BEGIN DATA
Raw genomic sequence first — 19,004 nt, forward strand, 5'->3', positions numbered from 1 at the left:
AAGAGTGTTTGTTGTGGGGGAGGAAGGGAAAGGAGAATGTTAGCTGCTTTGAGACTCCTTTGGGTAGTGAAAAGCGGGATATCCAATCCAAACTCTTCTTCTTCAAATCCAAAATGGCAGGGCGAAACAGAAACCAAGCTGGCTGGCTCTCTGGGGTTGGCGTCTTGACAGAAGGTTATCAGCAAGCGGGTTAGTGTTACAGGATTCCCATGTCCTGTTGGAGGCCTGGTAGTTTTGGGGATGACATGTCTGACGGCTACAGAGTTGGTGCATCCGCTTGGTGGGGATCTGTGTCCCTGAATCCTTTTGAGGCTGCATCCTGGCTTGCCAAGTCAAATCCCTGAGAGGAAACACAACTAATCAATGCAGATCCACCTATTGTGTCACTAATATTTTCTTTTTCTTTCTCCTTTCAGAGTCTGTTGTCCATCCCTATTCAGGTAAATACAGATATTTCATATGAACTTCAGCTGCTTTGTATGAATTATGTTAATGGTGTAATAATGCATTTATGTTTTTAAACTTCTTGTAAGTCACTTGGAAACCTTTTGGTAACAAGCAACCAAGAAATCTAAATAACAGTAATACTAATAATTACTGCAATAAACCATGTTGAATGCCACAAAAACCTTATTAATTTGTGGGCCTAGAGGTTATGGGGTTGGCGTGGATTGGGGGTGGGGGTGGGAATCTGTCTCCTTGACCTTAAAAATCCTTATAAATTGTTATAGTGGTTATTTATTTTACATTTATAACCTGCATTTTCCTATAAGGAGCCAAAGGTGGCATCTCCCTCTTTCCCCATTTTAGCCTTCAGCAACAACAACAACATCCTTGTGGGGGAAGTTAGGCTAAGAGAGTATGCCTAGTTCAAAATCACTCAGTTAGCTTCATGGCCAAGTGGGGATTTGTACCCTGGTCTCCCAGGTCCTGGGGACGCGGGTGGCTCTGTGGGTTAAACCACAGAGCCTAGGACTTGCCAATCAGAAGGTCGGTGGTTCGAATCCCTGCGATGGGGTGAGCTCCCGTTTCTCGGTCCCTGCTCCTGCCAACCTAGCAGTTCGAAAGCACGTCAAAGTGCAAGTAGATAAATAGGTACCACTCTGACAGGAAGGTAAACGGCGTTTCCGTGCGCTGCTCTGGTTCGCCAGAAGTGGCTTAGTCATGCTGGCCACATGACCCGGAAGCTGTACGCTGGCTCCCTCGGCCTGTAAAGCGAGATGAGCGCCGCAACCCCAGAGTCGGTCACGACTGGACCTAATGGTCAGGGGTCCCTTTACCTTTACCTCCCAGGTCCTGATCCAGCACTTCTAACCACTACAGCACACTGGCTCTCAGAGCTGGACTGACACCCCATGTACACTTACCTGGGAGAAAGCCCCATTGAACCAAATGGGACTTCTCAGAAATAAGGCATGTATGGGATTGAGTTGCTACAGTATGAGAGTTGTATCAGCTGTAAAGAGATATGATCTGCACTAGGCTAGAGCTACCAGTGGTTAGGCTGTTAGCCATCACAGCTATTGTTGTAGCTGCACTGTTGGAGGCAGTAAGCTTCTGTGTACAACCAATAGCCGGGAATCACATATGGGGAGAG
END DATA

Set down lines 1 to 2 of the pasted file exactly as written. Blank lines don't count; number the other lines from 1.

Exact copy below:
Raw genomic sequence first — 19,004 nt, forward strand, 5'->3', positions numbered from 1 at the left:
AAGAGTGTTTGTTGTGGGGGAGGAAGGGAAAGGAGAATGTTAGCTGCTTTGAGACTCCTTTGGGTAGTGAAAAGCGGGATATCCAATCCAAACTCTTCTTCTTCAAATCCAAAATGGCAGGGCGAAACAGAAACCAAGCTGGCTGGCTCTCTGGGGTTGGCGTCTTGACAGAAGGTTATCAGCAAGCGGGTTAGTGTTACAGGATTCCCATGTCCTGTTGGAGGCCTGGTAGTTTTGGGGATGACATGTCTGACGGCTACAGAGTTGGTGCATCCGCTTGGTGGGGATCTGTGTCCCTGAATCCTTTTGAGGCTGCATCCTGGCTTGCCAAGTCAAATCCCTGAGAGGAAACACAACTAATCAATGCAGATCCACCTATTGTGTCACTAATATTTTCTTTTTCTTTCTCCTTTCAGAGTCTGTTGTCCATCCCTATTCAGGTAAATACAGATATTTCATATGAACTTCAGCTGCTTTGTATGAATTATGTTAATGGTGTAATAATGCATTTATGTTTTTAAACTTCTTGTAAGTCACTTGGAAACCTTTTGGTAACAAGCAACCAAGAAATCTAAATAACAGTAATACTAATAATTACTGCAATAAACCATGTTGAATGCCACAAAAACCTTATTAATTTGTGGGCCTAGAGGTTATGGGGTTGGCGTGGATTGGGGGTGGGGGTGGGAATCTGTCTCCTTGACCTTAAAAATCCTTATAAATTGTTATAGTGGTTATTTATTTTACATTTATAACCTGCATTTTCCTATAAGGAGCCAAAGGTGGCATCTCCCTCTTTCCCCATTTTAGCCTTCAGCAACAACAACAACATCCTTGTGGGGGAAGTTAGGCTAAGAGAGTATGCCTAGTTCAAAATCACTCAGTTAGCTTCATGGCCAAGTGGGGATTTGTACCCTGGTCTCCCAGGTCCTGGGGACGCGGGTGGCTCTGTGGGTTAAACCACAGAGCCTAGGACTTGCCAATCAGAAGGTCGGTGGTTCGAATCCCTGCGATGGGGTGAGCTCCCGTTTCTCGGTCCCTGCTCCTGCCAACCTAGCAGTTCGAAAGCACGTCAAAGTGCAAGTAGATAAATAGGTACCACTCTGACAGGAAGGTAAACGGCGTTTCCGTGCGCTGCTCTGGTTCGCCAGAAGTGGCTTAGTCATGCTGGCCACATGACCCGGAAGCTGTACGCTGGCTCCCTCGGCCTGTAAAGCGAGATGAGCGCCGCAACCCCAGAGTCGGTCACGACTGGACCTAATGGTCAGGGGTCCCTTTACCTTTACCTCCCAGGTCCTGATCCAGCACTTCTAACCACTACAGCACACTGGCTCTCAGAGCTGGACTGACACCCCATGTACACTTACCTGGGAGAAAGCCCCATTGAACCAAATGGGACTTCTCAGAAATAAGGCATGTATGGGATTGAGTTGCTACAGTATGAGAGTTGTATCAGCTGTAAAGAGATATGATCTGCACTAGGCTAGAGCTACCAGTGGTTAGGCTGTTAGCCATCACAGCTATTGTTGTAGCTGCACTGTTGGAGGCAGTAAGCTTCTGTGTACAACCAATAGCCGGGAATCACATATGGGGAGAG